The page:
It’s not you against them.
So far in our school careers with four kids, we’ve had a combined total of 19 teachers. This year will raise that number to 23, not counting the myriad of middle school teachers working with my kiddos who now change classrooms for every class. Of those teachers, we’ve only had one who didn’t seem to so much love children. Teachers who aren’t all for kids do exist, but they are few and far between. Yet, it’s so tempting for us as parents to start off the school year with an us–them mentality as if our child’s new teacher has no awareness of family differences and/or no sensitivity to whatever awareness may be there and that he or she inevitably will injure our child with a family tree assignment or something worse.
As you start off this school year, give your teacher the benefit of the doubt. He or she may say something or give assignments at some point that you or your child feel are insensitive; if that happens, make a phone call and have a conversation. But, fight the urge to start off the year on the defense and assume that your child’s teacher doesn’t have a clue.
You don’t need to be all rah-rah adoption.
A recent article posted on Adoptive Families advocated: “Raising adoption awareness at school helps create the open, accepting environment that lets our children flourish” and that a few great ways to create that ideal environment are to “read an adoption storybook to the class during story time,” “give an adoption presentation in the first or second grade,” or “suggest a community service project around National Adoption Day.” If you haven’t been given the volunteer sign-up form already, you will be. Before you write your name on that form, take these words to heart: You do not have to be the poster family for adoption. It is not your job to create whatever you may be picturing as an ideal adoption-friendly environment in the classroom. Put A Mother for Choco and all the other kids’ books you’ve collected over the years back on the shelf for now and simply follow your child’s readiness and lead.
Ask your child. If he wants you to come in and read a book about China, great. If she loves the idea of you helping with a Chinese New Year party, run with it. If not, don’t. Our children are singled out enough; don’t put being an adoption cheerleader above your child’s desire to sometimes just be who he is without extra attention focused on what makes him “special.”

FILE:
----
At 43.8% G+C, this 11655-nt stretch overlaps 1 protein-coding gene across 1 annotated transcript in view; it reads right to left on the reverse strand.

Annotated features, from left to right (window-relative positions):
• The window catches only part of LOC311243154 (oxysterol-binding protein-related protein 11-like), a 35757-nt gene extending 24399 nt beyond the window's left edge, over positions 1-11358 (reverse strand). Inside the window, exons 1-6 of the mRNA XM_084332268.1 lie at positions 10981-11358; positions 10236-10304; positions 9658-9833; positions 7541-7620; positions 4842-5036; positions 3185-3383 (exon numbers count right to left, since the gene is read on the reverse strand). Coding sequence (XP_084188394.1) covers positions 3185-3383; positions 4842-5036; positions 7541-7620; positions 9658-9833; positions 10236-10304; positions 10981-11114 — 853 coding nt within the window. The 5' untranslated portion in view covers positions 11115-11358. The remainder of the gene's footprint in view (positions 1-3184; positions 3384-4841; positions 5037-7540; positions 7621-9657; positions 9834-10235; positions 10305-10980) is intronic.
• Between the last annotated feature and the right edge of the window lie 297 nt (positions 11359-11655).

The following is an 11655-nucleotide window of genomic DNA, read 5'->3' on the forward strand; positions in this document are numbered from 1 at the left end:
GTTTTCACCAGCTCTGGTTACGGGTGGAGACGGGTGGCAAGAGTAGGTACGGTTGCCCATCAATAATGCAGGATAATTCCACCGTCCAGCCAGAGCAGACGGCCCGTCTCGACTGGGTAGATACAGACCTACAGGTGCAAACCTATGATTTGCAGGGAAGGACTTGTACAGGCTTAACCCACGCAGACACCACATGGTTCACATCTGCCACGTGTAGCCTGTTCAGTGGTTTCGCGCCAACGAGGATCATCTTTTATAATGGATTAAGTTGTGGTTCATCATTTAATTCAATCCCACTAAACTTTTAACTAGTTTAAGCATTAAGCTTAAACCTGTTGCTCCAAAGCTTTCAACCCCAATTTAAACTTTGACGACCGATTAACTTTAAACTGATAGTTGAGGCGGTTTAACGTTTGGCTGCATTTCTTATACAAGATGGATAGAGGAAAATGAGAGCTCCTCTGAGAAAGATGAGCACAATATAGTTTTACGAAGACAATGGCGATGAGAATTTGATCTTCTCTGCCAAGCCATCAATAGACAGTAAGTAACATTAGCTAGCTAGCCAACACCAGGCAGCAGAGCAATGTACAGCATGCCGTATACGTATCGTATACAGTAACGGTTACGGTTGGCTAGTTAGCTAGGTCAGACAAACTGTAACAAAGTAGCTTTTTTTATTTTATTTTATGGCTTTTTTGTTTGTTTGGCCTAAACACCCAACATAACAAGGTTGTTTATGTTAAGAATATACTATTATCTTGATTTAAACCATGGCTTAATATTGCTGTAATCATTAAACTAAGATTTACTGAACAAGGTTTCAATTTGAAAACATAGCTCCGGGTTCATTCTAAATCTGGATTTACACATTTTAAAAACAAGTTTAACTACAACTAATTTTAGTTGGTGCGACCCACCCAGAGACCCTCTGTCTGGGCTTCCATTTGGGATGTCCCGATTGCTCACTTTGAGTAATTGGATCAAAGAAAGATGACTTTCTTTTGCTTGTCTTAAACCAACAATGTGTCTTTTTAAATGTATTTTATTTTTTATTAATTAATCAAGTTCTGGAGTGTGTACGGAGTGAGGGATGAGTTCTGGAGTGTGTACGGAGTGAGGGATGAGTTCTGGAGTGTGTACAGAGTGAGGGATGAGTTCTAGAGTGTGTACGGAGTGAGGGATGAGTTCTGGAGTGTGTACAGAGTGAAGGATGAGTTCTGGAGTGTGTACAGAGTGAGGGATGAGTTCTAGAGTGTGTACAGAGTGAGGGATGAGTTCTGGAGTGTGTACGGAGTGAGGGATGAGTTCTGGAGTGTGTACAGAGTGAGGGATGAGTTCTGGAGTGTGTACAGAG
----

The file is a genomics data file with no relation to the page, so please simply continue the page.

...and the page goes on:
If you haven’t figured it out already, we’re going to screw up…like over and over again. Entering the season of school gives us even more opportunities as parents to make mistakes. But, you know what? It’s okay. We can do this; I know we can. Leading up to that first day and all through that rough transition of starting out, verbalize to your kiddo that you’re for him, that some kids may feel scared about a new school year but excited at the same time and that you as his mommy or daddy kinda feel the same way. You are scared because you can’t go with her into that classroom everyday, and you wish you could because you love her so much and want to make sure she’s always okay. But, you are also excited because you know that she’s going to learn a lot this year and grow and do great things. Then, take a few deep breaths and write those words down somewhere so you can read them over and over to yourself after you wave goodbye each morning.
Your child’s teacher can do this. They want to do this. Your child can do this even if they do life outside the box. They will be okay. You can do this. It might be hard and you’ll likely mess up a few times, but you can do hard and you’ll learn stuff too and won’t keep messing up in the same ways. Be intentional, and invite others to share their own journey along the way to enlighten you in yours. You’ve got this.
Now, go finish your homework.
– image by Tish Goff